High-School Race Makeup Seen Linked to College Success
By Ann Bradley
Minority students in large metropolitan areas who graduate from high schools with predominantly white enrollments have a greater chance of finishing college than those who attend schools where nonwhite students are in the majority, a study to be published this week concludes.
This finding held true even when students' family incomes and academic ability were taken into account, the study found. In fact, the racial composition of the students' high schools was found to be the strongest predictor of college completion of all the school characteristics examined.
The problem for minority students, the study concludes, is not getting into college. Rather, it is that "few manage to survive and obtain the [bachelor's] degree."
White students and members of minority groups were found to be equally likely to apply to college and to enroll in college courses. But students, regardless of race, who had graduated from schools with predominantly minority enrollments were twice as likely not to finish their studies as students who graduated from predominantly white schools.
The study presents the first national data on the college-going experiences of city and suburban students in the nation's largest metropolitan areas, according to its author, Eric M. Camburn, assistant survey director of the National Opinion Research Center at the University of Chicago.
The findings are being published this week in a special issue of the American Journal of Education devoted to research on minority students' access to higher education.
The cities included in the study, which used data from the U.S. Education Department's 1980 "High School and Beyond" survey, were Chicago, Detroit, Houston, New York, Philadelphia, and Los Angeles.
While previous national studies have shown that the effect of race on white and minority students' chances of attaining college degrees is reduced when their socioeconomic status is taken into account, Mr. Camburn said in an interview that his research indicates that is not the case in large metropolitan areas.
"I feel it's a strong indication that the forces operating in these large metropolitan areas are significantly different," he said.
Of the 1,009 students and 181 high schools analyzed, 87 percent of the white students attended schools with white enrollments of two-thirds or more, while 48 percent of the minority students attended schools that were at least two-thirds minority.
Poor Preparation Cited
In addition to data about race and socioeconomic status, the study examined students' plans for attending college, grades, and scores on standardized tests. It also examined the characteristics of the schools they attended, including location, racial composition of the student body, and whether the school was public or private.
The study does not attempt to explain why students who graduated from schools with a majority of white students were more likely to complete college than those who did not. But differences in students' standardized-test scores indicated that inadequate preparation in high school might have been a factor, Mr. Camburn writes.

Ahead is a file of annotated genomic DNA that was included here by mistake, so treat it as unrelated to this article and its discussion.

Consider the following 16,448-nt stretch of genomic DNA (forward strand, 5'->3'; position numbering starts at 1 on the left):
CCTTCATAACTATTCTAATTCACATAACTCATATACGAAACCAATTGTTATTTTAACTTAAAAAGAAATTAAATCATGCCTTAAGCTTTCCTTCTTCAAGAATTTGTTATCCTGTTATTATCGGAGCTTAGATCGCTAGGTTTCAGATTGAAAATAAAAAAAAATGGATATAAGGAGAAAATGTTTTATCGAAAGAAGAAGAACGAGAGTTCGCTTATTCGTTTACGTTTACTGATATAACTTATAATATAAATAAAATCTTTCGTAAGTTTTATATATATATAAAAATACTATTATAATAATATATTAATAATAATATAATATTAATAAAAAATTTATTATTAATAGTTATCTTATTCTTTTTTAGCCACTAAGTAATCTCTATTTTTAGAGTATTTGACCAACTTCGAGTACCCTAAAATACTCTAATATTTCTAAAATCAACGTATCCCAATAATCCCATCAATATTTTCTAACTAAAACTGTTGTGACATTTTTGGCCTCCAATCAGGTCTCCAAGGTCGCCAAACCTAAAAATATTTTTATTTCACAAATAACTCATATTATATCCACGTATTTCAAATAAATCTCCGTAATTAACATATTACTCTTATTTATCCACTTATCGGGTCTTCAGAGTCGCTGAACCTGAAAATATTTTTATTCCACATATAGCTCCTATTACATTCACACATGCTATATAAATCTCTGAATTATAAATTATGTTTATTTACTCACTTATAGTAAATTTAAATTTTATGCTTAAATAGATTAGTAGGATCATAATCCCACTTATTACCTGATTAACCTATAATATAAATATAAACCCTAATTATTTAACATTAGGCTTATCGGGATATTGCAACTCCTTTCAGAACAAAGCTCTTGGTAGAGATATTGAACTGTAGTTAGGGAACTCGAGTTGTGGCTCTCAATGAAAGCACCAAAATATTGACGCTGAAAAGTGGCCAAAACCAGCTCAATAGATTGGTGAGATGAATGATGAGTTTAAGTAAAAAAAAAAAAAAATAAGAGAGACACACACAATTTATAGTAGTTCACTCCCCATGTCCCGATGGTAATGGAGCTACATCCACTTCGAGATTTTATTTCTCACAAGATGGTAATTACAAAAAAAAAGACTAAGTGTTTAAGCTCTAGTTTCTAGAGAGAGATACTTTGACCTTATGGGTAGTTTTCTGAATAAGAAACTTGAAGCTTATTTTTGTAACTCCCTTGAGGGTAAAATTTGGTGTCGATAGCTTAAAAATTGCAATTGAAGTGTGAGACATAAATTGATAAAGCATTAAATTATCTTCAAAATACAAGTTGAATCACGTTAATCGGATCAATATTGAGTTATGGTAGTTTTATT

Somewhat surprisingly, the author writes, attending a private or suburban school did not increase a student's chances of graduating college, when family income, race, and high-school racial composition were taken into account.
The three steps to completing college--application, entry, and graduation--were also examined to determine at what point the disparities between college completion became evident.
Students who attended schools with high percentages of minority enrollment were found to be more likely to apply to college than those who did not.
But once admitted to college, 82 percent of the students from high schools with two-thirds or more minority enrollment left without completing the requirements for a degree. In contrast, 41 percent of the students from predominantly white schools did not complete their studies.
"Substantial numbers of these students are applying, they get in, and they even attend some classes," Mr. Camburn said, "but the attrition for students from higher-percentage-minority schools is just unbelievable in comparison to students from schools with higher percentages of whites."
The special journal issue also in an article by Faith Paul, a reer at the University of Chicago, pointing out that black and Hispanic enrollment in college in five large metropolitan areas is not keeping pace with increases by minority students in high-school graduation.
Ms. Paul was co-editor of the issue with Gary Orfield, a professor of political science at the University of Chicago. She studied Atlanta, Chicago, Houston, Los Angeles, and Philadelphia.
In Los Angeles, for example, 18 percent of the high-school graduates in 1980 were Hispanic, compared with 12 percent of the students enrolled in local colleges and universities. By 1986, 24 percent of the high-school graduates were Hispanic, while 14 percent of students enrolled in higher education were Hispanic.
In Atlanta, 31 percent of the high-school graduates in 1980 were black, compared with 24 percent of the students enrolled at local colleges. By 1986, 33 percent of the high-school graduates were black, while only 20 percent of the students in local colleges were black.
Copies of the American Journal of Education are available for $5.50 each, or $9.50 if purchased by institutions, from the University of Chicago Press, Journals Division, P.O. Box 37005, Chicago, Ill. 60637.
Vol. 10, Issue 1